Beginning with the Basics for Colored Pencil Portraits


Stop Beginning At The End!

Portraits are some of the most striking pieces in colored pencil. When done properly, the realism is breathtaking!

I can’t count the number of times I’ve heard someone say, “Is that colored pencil? But the people look so real!”

Many artists (myself included) see colored pencil portraits and feel inspired to try to draw one themselves. They race off to the bookstore or start searching YouTube for a great tutorial, then wonder why their portraits fall short.

Why don’t my colored pencil portraits look realistic? Where did I go wrong? Can I learn how to do this? What am I missing?

That last question is the most important! Most portrait tutorials are missing some of the most fundamental information needed to draw a truly realistic portrait: anatomy of the skull and face, angle and positioning variations, ideal proportions, and more.

It took me an embarrassingly long time to figure this out for myself.

But once I headed back to the beginning and did some of the necessary pre-work, I became comfortable with portraiture and love the results. My portraits started to come alive the way I had always wanted plus I was way more confident throughout my drawing process.

That’s what I want for YOU.

Welcome to the Portrait Prep Drawing Series!

In this series of lessons, I want to lead you through the all-important fundamental information. If you’re anything like me, you might think you can skip all of this stuff.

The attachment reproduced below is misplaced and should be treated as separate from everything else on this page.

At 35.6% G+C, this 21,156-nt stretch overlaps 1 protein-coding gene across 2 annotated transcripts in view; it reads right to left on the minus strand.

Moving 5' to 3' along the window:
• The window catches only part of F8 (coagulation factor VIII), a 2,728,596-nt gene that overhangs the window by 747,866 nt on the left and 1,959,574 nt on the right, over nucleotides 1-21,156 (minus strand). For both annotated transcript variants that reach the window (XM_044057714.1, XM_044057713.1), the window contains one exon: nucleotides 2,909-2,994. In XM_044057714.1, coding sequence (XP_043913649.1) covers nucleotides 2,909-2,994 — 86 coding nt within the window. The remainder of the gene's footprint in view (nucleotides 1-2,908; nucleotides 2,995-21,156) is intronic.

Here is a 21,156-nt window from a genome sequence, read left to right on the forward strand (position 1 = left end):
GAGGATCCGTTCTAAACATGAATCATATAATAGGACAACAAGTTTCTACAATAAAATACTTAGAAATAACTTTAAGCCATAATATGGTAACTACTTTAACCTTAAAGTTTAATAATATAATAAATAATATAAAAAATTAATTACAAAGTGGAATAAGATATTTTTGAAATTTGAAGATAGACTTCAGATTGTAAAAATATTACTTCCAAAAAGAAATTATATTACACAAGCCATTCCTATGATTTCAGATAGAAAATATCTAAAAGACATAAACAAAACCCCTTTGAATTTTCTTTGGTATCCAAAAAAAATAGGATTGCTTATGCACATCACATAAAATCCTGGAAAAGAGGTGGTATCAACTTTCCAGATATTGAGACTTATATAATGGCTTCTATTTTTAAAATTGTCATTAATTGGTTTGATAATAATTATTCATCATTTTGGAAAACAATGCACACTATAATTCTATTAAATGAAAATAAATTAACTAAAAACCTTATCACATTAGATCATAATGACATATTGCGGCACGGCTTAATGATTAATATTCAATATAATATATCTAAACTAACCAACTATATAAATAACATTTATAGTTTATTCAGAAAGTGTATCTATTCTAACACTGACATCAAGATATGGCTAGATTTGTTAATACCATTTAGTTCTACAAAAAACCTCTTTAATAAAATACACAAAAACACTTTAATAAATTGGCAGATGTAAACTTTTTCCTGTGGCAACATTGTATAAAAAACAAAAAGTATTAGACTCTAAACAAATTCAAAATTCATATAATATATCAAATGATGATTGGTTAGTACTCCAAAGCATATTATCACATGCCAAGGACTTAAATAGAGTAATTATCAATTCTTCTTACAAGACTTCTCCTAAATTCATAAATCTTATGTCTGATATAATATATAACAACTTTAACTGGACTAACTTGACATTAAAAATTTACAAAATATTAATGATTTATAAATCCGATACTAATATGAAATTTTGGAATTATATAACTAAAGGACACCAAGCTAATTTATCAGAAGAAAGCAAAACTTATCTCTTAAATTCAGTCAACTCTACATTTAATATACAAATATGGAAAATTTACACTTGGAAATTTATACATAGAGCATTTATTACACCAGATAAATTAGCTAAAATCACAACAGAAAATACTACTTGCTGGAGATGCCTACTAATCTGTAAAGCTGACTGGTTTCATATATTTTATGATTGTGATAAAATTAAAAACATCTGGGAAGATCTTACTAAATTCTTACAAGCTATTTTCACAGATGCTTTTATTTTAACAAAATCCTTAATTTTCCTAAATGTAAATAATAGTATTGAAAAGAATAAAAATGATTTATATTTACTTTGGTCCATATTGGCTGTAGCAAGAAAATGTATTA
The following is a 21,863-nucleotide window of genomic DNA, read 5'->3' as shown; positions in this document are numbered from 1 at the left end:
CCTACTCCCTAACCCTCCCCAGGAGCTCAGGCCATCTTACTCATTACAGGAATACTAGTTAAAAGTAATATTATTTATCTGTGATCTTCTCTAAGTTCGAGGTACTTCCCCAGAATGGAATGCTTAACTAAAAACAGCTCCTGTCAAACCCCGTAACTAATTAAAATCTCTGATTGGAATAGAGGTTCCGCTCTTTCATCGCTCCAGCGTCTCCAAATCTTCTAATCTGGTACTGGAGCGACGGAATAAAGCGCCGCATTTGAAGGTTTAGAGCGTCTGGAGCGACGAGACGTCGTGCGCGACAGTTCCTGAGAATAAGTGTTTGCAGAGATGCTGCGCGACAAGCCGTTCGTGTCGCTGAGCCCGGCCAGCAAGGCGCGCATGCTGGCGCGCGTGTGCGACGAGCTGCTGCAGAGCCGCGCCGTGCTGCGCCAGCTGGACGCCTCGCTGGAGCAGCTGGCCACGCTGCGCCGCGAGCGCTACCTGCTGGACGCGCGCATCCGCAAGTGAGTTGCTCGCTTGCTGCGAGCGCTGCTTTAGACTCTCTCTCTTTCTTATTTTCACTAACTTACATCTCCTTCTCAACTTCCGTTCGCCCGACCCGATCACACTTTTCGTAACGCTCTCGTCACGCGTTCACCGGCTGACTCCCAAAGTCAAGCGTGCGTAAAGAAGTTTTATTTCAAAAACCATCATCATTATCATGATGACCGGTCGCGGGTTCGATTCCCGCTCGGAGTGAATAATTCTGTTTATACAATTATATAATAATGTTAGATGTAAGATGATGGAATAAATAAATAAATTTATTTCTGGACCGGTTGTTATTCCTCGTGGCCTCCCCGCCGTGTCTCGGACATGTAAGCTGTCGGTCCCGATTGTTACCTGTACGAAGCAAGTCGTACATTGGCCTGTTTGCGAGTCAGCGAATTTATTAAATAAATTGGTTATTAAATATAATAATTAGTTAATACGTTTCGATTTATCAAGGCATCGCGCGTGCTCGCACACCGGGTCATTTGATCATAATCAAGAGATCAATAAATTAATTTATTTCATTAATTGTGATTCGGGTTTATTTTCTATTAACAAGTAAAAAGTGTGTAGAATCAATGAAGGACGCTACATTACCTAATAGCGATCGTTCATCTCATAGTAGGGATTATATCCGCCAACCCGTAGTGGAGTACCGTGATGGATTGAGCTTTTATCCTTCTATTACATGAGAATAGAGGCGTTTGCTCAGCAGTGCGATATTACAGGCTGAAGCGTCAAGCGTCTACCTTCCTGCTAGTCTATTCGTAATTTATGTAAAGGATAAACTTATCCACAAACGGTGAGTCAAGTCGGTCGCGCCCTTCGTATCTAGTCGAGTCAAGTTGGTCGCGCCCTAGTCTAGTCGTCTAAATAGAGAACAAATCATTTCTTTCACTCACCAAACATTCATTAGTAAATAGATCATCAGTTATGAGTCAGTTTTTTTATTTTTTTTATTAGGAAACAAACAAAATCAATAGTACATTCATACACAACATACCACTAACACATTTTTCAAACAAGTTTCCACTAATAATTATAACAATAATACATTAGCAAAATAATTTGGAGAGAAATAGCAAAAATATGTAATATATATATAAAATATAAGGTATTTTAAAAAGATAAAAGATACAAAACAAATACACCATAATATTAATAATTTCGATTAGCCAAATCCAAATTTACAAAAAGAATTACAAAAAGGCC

How to draw a line?? Anatomy? Head construction? Sounds like a waste of time-- I’ll just study photography and find great reference photos instead.

Not so fast, my friend! Learn from my mistakes, and begin at the beginning.

To create an appealing house, it’s essential to first build the frame before putting up the walls, painting, and decorating, right? Portraits are no different. To create a realistic portrait, you have to understand the underlying structure of the head before rendering the skin and hair and other features.

Follow along through the next few posts as I share with you some of the information I wish I’d had when I started drawing portraits. By the time we’re through, I want you to be so familiar with every possibility (face positioning, angles, and foreshortening of the features) that when you finally pick up your colored pencil, you will be ready to paint that final layer on a well-constructed head.

Bookmark this page and check back next week for the first installment of the Portrait Prep Drawing Series!

Want an even deeper look at drawing portraits? Sign up for my FREE Portrait Prep Drawing Course!  

Portrait Prep is a video course delivered straight to your inbox each week. Together we’ll walk through the core fundamentals of drawing incredible portraits.

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What are your biggest challenges when drawing colored pencil portraits? Share in the comments below!